EFFECTIVE JANUARY 1, 2024, CA WINERIES AND DISTILLERIES WILL HAVE REPORTING AND PAYMENT OBLIGATIONS TO CALRECYCLE UNDER THE BOTTLE BILL
With the passage of Senate Bill No. 1013, beginning on January 1, 2024, wine and spirits will be included in California’s state container deposit system established by the California Beverage Container Recycling and Litter Reduction Act (known as the “Bottle Bill”). As such, wineries and distilleries will now be required to comply with the Bottle Bill’s CA Redemption Value (CRV) payment and reporting obligations beginning January 1, 2024, and CRV labeling requirements for all wine and spirits sold after July 1, 2025. Beer and certain other non-alcoholic beverages were already previously covered by the Bottle Bill.
Importantly, because all wines and spirits sold in California after July 1, 2025 must be labeled with some type of approved CRV statement, producers should start including this information on their bottles and/or labels as soon as possible.
Below we have included a brief summary of the rules applicable to wines and spirits under Bottle Bill, the new registration and payment obligations, and labeling changes required to comply with the new laws.
TYPES OF BEVERAGES:
The Bottle Bill applies to beer, malt beverages, wine, spirits, wine and spirit coolers (regardless of ABV), and certain other non-alcoholic beverages intended for sale in California. Section 14504 and 14560
CA REDEMPTION VALUES (CRV): Section 14560
- For bottles smaller than 750 mL (less than 24 fluid ounces), the CRV is 5 cents/bottle.
- For bottles 750 mL or larger (24 fluid ounces or more), the CRV is 10 cents/bottle.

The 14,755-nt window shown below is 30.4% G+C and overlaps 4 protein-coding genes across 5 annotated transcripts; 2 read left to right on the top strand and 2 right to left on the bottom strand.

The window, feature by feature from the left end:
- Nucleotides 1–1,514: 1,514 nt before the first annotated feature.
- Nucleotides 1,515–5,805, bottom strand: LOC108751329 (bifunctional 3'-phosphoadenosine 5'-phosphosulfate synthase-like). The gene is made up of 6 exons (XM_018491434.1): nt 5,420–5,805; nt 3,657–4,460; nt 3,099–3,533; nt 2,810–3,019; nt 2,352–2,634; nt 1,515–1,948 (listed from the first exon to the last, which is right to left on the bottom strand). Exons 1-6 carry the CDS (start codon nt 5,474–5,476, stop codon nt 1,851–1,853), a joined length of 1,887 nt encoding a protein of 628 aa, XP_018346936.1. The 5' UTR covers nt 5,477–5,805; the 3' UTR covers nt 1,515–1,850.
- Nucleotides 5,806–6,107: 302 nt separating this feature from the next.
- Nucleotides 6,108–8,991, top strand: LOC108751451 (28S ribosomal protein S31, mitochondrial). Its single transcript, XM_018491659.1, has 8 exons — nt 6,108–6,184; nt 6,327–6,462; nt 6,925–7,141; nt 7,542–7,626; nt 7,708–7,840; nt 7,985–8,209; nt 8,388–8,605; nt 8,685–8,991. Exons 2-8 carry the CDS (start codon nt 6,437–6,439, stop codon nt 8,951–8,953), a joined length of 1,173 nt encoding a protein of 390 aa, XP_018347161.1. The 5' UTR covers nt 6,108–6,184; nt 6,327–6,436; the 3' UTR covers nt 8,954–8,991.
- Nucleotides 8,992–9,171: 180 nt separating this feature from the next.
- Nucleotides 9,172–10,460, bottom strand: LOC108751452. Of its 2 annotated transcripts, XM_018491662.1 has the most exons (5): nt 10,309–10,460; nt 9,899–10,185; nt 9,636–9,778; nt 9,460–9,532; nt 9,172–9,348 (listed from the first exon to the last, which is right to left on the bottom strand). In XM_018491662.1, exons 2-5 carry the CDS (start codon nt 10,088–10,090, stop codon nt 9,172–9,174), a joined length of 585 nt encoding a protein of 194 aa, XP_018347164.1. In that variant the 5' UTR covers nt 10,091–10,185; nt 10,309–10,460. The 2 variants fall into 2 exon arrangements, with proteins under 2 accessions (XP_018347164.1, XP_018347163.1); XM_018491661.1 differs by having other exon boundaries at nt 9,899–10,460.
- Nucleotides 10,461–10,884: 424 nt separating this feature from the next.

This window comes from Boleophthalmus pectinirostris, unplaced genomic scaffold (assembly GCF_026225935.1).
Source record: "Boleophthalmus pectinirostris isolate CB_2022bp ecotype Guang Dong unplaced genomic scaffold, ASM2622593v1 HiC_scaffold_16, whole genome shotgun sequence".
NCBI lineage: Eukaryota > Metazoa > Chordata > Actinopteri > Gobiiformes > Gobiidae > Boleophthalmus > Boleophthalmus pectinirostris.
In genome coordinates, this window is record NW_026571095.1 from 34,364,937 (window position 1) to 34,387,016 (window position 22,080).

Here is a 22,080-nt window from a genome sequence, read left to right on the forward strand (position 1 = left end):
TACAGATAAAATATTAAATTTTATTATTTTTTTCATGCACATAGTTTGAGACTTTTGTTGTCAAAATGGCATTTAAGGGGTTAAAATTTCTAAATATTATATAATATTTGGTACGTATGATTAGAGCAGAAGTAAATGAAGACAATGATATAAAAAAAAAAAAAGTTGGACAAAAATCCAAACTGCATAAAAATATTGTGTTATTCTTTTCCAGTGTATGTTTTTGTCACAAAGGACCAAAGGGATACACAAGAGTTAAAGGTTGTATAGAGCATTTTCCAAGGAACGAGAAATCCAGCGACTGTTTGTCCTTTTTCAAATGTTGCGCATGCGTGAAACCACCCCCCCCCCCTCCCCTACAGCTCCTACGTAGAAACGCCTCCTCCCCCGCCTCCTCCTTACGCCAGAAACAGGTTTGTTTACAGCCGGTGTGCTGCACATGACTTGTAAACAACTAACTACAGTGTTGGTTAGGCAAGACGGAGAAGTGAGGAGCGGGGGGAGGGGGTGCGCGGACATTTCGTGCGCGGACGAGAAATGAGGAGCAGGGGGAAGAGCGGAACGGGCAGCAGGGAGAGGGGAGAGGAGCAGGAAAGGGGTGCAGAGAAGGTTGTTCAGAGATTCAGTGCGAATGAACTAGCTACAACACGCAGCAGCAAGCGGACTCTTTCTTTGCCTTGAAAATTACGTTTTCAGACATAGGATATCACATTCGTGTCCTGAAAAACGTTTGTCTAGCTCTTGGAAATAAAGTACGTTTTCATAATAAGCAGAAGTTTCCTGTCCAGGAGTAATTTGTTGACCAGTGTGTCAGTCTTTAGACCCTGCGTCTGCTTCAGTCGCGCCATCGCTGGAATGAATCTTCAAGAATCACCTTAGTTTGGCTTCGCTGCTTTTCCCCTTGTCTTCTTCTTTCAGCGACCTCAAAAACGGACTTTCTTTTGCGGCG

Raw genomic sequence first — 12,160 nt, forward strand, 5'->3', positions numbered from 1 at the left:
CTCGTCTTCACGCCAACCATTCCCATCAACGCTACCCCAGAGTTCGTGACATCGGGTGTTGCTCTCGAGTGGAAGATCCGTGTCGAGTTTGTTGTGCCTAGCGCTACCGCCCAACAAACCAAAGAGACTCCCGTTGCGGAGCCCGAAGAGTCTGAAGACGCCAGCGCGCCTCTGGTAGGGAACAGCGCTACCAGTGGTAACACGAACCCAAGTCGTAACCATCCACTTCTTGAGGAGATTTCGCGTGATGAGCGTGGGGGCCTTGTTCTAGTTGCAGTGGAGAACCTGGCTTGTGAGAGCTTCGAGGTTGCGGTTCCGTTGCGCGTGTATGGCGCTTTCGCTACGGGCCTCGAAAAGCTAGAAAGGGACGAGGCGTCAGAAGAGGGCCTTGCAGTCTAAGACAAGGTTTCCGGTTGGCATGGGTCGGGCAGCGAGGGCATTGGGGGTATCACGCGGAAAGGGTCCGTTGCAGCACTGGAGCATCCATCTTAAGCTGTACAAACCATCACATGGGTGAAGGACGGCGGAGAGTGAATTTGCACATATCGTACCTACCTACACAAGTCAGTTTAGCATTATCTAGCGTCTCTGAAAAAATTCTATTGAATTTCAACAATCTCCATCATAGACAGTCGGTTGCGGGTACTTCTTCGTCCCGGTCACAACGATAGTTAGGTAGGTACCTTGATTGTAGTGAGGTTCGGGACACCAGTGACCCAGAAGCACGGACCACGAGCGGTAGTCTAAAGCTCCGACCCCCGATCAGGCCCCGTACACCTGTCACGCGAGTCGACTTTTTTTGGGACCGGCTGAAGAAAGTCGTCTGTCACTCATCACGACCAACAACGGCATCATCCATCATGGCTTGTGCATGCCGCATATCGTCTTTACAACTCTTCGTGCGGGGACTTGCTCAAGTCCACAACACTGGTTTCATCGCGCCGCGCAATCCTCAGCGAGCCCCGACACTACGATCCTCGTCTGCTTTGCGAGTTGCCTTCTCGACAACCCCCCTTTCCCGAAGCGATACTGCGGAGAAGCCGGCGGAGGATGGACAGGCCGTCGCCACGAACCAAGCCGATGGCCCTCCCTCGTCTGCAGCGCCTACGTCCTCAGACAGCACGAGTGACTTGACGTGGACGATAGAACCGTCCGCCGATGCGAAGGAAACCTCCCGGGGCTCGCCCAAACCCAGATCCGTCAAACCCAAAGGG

- For boxes, bladders, pouches, or similar containers, the CRV is 25 cents/container.
REGISTRATION & PAYMENT OBLIGATIONS BEGINNING JANUARY 1, 2024:
- Prior to January 1, 2024, all wineries and distilleries should register with CalRecycle (information regarding registration can be found here).
- All wineries and distilleries should register as a Beverage Manufacturer.
- Any wineries and distilleries that sell wine or spirits in California Direct to Consumer or Direct to a Retailer (for wine) should also register as a Distributor.
2. Pay the applicable CRV to CalRecycle.
- The winery or distillery may pass on this cost to consumers (as the consumers can return the bottles to a recycling center for the redemption). Section 14560
- Wineries and distilleries do NOT need to pay the CRV for sales made to California wholesalers or sales outside of California.
3. Pay the applicable Processing Fee.
- The processing fee is paid on all containers a winery or distillery sells, whether to wholesalers, retailers, or consumers. Section 14575(g)
- The processing fee is variable, but is currently 0.426 cents/glass bottle or for new containers, 0.574 cents/container. The Wine Institute has noted that the hope is for the processing fee to be reduced to zero.
LABELING OBLIGATIONS FOR ALL WINES AND SPIRITS SOLD AFTER JULY 1, 2025:
- All wines and distilled spirits sold in California after July 1, 2025 must be labeled with: “CA Redemption Value,” “CA Cash Refund,” “California Cash Refund,” or “CA CRV” . This statement can be added on the actual label or by sticker, stamp, embossment, or other similar method.
- Currently, there is no exemption for wines or spirits labeled before July 1, 2025. While the Wine Institute is working on legislation to create an exemption for wines labeled before January 1, 2024, wineries and distilleries should start including the required labeling on all applicable containers as soon as possible.
EXCEPTION FOR TASTING ROOM SALES:
If any wines or spirits are sold exclusively in a tasting room, then those products are exempt from the Bottle Bill’s requirements. Section 14510.